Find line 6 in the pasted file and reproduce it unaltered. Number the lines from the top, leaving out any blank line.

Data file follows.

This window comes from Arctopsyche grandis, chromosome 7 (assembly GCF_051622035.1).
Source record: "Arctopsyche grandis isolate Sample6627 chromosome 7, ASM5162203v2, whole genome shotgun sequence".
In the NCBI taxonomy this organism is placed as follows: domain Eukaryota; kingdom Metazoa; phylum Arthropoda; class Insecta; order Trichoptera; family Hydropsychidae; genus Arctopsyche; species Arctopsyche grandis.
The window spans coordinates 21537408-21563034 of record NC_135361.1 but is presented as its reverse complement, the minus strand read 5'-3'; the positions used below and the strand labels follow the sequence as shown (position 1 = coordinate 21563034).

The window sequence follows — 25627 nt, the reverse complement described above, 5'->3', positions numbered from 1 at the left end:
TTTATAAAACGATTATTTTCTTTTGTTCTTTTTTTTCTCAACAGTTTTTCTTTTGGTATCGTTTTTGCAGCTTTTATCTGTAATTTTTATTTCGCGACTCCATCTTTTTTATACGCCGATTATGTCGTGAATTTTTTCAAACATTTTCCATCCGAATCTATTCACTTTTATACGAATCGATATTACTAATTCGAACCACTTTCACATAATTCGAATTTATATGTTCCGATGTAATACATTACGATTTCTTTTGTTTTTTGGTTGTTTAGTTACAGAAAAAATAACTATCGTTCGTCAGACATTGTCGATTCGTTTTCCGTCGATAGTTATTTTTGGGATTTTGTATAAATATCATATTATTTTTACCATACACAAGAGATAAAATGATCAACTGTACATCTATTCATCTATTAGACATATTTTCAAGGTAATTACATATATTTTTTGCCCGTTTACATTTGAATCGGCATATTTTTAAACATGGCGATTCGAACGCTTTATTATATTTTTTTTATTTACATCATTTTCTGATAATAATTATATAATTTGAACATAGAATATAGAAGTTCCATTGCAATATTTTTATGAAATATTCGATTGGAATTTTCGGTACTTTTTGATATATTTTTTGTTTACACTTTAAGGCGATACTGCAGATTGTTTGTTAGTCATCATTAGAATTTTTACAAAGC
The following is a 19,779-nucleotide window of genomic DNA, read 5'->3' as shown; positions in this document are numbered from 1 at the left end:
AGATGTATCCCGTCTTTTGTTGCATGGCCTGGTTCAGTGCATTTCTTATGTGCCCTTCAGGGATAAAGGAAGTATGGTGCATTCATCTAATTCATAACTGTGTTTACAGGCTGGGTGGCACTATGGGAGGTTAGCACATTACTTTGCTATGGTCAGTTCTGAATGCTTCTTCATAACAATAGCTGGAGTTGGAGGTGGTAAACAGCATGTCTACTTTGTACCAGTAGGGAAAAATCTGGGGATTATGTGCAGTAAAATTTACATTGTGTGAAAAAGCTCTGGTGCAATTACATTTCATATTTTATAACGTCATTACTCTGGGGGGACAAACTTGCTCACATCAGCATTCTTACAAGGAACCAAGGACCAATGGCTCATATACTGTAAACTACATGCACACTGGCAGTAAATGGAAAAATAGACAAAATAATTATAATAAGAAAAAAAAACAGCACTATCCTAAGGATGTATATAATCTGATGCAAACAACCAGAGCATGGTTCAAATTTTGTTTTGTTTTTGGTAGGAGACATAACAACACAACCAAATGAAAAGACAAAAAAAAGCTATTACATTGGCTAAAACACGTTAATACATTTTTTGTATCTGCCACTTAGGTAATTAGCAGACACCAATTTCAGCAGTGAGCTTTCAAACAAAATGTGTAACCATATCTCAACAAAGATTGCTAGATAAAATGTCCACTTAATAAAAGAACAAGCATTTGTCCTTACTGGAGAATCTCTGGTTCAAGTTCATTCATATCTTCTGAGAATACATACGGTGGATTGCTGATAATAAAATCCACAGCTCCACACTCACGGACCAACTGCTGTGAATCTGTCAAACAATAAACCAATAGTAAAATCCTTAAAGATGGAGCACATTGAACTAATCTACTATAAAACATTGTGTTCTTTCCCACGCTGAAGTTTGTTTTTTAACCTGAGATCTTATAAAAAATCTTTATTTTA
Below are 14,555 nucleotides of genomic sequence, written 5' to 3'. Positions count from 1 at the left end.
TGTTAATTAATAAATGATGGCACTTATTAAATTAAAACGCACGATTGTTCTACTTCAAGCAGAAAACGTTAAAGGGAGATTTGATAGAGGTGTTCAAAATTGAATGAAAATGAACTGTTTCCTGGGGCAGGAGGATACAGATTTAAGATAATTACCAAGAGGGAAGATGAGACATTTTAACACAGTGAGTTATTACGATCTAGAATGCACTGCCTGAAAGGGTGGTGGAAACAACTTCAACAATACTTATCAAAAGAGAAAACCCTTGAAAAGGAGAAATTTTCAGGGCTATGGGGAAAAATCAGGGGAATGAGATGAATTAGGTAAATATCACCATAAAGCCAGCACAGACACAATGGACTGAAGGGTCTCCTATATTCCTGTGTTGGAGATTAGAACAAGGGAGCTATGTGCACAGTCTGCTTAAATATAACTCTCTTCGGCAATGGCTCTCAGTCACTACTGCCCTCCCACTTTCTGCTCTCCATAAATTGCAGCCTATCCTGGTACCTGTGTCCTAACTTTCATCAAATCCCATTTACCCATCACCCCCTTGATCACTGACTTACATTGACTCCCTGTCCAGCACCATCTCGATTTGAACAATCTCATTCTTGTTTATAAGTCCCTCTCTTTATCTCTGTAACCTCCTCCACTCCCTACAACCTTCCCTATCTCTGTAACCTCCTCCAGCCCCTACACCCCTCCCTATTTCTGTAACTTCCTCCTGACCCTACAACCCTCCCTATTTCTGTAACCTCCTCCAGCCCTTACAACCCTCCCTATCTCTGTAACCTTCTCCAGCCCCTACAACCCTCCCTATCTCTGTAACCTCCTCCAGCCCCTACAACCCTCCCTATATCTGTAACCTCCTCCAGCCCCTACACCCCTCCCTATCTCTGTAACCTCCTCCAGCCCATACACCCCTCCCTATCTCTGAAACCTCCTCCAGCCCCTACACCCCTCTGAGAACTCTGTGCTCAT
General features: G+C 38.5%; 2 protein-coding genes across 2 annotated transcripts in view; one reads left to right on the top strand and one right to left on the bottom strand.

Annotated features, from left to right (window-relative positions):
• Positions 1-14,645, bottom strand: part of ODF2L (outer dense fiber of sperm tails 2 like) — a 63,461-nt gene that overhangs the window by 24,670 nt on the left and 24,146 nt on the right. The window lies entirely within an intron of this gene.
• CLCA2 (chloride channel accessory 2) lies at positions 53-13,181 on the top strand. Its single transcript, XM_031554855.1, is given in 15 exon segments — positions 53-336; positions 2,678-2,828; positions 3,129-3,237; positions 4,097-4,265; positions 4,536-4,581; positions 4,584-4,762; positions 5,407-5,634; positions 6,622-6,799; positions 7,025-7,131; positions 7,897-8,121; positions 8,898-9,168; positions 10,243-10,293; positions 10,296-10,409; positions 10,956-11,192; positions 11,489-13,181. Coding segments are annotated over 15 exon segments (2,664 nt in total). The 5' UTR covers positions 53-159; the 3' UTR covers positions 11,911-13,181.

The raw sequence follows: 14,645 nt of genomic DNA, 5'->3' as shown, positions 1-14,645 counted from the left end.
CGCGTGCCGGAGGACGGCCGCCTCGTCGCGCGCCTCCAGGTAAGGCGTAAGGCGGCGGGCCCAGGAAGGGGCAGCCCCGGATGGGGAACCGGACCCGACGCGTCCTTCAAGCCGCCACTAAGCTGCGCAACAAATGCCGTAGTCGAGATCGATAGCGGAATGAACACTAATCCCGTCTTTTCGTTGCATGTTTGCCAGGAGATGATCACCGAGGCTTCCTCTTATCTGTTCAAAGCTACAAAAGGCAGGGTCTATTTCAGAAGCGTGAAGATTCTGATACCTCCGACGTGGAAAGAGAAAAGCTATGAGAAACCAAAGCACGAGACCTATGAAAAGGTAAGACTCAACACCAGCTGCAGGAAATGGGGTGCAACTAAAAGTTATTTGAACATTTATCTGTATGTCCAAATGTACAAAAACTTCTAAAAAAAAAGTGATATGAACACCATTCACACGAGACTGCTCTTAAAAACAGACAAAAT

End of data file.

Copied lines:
TTTATAAAACGATTATTTTCTTTTGTTCTTTTTTTTCTCAACAGTTTTTCTTTTGGTATCGTTTTTGCAGCTTTTATCTGTAATTTTTATTTCGCGACTCCATCTTTTTTATACGCCGATTATGTCGTGAATTTTTTCAAACATTTTCCATCCGAATCTATTCACTTTTATACGAATCGATATTACTAATTCGAACCACTTTCACATAATTCGAATTTATATGTTCCGATGTAATACATTACGATTTCTTTTGTTTTTTGGTTGTTTAGTTACAGAAAAAATAACTATCGTTCGTCAGACATTGTCGATTCGTTTTCCGTCGATAGTTATTTTTGGGATTTTGTATAAATATCATATTATTTTTACCATACACAAGAGATAAAATGATCAACTGTACATCTATTCATCTATTAGACATATTTTCAAGGTAATTACATATATTTTTTGCCCGTTTACATTTGAATCGGCATATTTTTAAACATGGCGATTCGAACGCTTTATTATATTTTTTTTATTTACATCATTTTCTGATAATAATTATATAATTTGAACATAGAATATAGAAGTTCCATTGCAATATTTTTATGAAATATTCGATTGGAATTTTCGGTACTTTTTGATATATTTTTTGTTTACACTTTAAGGCGATACTGCAGATTGTTTGTTAGTCATCATTAGAATTTTTACAAAGC